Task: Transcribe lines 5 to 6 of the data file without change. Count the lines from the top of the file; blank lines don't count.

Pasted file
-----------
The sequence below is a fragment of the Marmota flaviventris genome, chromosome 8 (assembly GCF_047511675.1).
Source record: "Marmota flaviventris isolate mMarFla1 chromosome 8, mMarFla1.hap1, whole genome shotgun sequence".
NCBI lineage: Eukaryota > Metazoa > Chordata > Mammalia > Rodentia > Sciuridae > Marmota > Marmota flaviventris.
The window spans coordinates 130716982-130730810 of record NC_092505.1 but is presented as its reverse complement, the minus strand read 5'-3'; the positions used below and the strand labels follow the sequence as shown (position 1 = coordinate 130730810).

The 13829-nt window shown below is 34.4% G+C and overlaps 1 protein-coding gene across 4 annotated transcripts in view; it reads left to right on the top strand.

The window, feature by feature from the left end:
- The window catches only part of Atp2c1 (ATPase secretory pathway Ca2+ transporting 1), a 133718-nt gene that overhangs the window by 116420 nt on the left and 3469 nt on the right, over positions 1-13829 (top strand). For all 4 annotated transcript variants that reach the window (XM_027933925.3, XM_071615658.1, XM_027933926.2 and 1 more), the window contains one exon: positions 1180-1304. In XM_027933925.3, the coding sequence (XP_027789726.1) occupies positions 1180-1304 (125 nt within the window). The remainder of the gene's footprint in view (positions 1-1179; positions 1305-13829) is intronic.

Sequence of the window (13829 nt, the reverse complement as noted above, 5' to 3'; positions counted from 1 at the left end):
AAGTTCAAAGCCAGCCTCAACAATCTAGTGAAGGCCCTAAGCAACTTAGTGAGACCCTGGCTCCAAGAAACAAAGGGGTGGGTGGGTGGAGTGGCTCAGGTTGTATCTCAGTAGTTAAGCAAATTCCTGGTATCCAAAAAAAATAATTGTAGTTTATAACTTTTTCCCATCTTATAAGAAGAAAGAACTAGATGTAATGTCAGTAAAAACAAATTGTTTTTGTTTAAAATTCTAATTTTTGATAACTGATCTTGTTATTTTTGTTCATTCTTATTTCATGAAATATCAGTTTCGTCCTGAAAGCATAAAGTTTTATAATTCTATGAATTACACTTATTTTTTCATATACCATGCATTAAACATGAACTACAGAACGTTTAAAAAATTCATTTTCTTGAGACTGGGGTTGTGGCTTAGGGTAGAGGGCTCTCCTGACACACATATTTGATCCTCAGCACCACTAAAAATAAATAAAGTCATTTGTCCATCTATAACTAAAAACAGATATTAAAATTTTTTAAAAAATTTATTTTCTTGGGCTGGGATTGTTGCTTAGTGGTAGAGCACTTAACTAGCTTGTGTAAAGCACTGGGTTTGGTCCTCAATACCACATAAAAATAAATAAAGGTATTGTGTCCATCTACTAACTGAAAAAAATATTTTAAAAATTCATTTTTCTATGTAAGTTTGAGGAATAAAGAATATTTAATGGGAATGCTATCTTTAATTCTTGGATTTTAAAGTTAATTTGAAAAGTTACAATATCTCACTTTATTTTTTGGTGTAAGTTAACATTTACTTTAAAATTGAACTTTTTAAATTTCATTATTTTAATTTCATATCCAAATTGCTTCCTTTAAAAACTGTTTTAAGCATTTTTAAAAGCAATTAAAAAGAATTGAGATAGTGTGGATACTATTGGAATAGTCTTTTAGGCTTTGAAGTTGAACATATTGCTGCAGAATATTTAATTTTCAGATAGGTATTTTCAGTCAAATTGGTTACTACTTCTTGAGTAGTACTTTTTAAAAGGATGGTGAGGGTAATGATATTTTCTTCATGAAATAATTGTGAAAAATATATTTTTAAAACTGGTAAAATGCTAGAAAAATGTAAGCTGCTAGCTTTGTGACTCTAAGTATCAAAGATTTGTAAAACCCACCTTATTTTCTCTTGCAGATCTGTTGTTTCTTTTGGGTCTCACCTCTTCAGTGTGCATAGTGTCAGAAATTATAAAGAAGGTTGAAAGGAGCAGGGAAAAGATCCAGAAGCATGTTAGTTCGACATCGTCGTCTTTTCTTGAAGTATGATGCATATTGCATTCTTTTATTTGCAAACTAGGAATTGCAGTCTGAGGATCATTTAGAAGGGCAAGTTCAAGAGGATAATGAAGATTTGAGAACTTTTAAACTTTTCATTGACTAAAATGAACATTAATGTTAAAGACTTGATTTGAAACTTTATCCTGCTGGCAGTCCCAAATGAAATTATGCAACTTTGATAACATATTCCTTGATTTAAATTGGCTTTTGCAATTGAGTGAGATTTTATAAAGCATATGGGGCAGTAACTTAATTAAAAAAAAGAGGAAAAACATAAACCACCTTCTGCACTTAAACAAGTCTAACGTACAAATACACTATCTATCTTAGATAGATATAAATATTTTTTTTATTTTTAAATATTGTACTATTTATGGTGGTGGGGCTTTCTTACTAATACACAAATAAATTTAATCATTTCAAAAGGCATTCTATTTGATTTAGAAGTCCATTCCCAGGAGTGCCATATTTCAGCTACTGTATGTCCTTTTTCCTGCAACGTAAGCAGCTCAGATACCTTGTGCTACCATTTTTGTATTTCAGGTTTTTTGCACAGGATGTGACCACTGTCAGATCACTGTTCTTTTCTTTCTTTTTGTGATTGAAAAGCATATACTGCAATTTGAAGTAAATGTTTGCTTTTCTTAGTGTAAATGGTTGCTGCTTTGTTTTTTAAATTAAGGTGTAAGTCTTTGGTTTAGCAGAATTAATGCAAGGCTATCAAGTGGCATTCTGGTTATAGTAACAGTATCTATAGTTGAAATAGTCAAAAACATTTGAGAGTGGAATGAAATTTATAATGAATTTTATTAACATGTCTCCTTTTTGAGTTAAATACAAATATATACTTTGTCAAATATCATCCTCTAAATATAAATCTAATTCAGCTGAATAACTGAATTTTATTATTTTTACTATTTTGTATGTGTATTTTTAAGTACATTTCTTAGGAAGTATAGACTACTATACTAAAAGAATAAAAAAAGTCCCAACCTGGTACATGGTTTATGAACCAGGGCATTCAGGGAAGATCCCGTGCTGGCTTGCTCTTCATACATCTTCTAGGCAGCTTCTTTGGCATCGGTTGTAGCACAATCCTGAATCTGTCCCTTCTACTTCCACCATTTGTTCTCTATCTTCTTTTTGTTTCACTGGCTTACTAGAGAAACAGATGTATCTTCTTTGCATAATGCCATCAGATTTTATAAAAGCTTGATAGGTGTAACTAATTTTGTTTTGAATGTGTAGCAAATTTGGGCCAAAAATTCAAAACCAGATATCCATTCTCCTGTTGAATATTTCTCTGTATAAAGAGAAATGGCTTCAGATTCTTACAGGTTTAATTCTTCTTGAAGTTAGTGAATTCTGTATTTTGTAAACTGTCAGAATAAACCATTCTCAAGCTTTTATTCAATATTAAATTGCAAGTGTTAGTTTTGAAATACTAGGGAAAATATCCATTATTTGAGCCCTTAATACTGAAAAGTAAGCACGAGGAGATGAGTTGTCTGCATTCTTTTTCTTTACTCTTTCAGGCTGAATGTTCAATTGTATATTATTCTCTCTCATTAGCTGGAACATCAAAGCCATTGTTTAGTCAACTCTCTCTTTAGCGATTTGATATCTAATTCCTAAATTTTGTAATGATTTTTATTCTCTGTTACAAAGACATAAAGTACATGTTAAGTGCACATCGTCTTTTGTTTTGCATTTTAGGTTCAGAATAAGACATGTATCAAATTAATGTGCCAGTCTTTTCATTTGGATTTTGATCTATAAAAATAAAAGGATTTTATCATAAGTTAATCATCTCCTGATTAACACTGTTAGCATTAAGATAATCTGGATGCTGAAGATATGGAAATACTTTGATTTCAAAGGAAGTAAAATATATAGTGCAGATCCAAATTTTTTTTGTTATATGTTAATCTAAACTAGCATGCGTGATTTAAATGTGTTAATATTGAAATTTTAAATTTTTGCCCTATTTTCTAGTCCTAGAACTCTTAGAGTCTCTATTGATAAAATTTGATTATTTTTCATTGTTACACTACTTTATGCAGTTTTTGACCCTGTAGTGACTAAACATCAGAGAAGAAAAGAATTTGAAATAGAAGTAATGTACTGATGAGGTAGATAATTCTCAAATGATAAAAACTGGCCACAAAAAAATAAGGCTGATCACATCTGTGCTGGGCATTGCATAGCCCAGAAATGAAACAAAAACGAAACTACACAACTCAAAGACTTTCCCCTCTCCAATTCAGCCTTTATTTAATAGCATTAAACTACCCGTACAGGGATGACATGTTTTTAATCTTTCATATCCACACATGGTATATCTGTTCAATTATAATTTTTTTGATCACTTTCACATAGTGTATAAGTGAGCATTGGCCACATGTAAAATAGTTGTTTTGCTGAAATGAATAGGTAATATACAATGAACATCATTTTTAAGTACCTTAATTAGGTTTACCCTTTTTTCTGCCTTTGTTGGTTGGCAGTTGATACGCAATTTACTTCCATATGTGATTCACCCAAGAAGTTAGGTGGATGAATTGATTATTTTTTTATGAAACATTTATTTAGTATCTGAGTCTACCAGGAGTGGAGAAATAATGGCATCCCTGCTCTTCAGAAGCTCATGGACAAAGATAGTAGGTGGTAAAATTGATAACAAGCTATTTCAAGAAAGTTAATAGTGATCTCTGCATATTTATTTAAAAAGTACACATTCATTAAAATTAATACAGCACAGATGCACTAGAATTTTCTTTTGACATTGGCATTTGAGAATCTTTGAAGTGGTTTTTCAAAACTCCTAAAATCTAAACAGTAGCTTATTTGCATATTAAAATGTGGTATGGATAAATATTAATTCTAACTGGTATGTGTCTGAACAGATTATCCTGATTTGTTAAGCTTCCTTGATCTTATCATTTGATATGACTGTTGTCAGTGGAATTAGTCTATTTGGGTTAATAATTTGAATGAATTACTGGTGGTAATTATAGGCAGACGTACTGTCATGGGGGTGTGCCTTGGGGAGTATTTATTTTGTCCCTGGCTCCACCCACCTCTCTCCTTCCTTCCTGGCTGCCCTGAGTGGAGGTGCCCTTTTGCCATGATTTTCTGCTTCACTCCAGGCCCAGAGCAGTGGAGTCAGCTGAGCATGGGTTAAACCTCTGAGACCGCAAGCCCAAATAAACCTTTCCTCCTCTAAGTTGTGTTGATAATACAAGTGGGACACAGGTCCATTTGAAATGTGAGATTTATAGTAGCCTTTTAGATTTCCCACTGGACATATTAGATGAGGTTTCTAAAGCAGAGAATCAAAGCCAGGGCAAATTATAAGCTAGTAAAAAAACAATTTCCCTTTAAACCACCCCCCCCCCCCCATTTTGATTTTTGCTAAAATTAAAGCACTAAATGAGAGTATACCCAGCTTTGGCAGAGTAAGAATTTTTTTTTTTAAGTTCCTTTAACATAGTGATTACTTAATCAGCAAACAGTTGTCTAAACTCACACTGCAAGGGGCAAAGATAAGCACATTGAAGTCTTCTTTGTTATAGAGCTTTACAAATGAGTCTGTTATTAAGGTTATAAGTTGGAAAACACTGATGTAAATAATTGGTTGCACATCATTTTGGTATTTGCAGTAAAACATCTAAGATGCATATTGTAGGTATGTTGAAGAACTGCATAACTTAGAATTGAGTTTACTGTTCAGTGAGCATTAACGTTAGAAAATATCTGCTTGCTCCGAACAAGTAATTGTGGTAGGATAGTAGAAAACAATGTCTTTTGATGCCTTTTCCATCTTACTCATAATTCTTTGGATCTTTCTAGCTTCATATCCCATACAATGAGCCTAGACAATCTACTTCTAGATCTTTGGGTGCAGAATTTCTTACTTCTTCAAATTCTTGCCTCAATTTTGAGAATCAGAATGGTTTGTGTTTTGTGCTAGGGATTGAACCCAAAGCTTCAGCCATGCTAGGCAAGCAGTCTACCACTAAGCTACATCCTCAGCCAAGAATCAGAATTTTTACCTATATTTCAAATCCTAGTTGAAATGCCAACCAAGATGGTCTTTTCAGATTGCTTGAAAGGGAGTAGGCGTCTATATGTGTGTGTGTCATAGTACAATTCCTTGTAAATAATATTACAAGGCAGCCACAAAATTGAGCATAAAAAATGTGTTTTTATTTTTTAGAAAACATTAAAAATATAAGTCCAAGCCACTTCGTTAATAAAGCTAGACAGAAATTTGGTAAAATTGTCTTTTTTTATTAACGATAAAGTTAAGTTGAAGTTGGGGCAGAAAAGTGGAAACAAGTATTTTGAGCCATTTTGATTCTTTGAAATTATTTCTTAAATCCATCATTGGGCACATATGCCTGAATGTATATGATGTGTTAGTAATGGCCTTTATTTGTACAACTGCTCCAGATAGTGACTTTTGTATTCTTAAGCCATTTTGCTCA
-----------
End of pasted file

The 13829-nt window shown below is 34.4% G+C and overlaps 1 protein-coding gene across 4 annotated transcripts in view; it reads left to right on the top strand.

The window, feature by feature from the left end: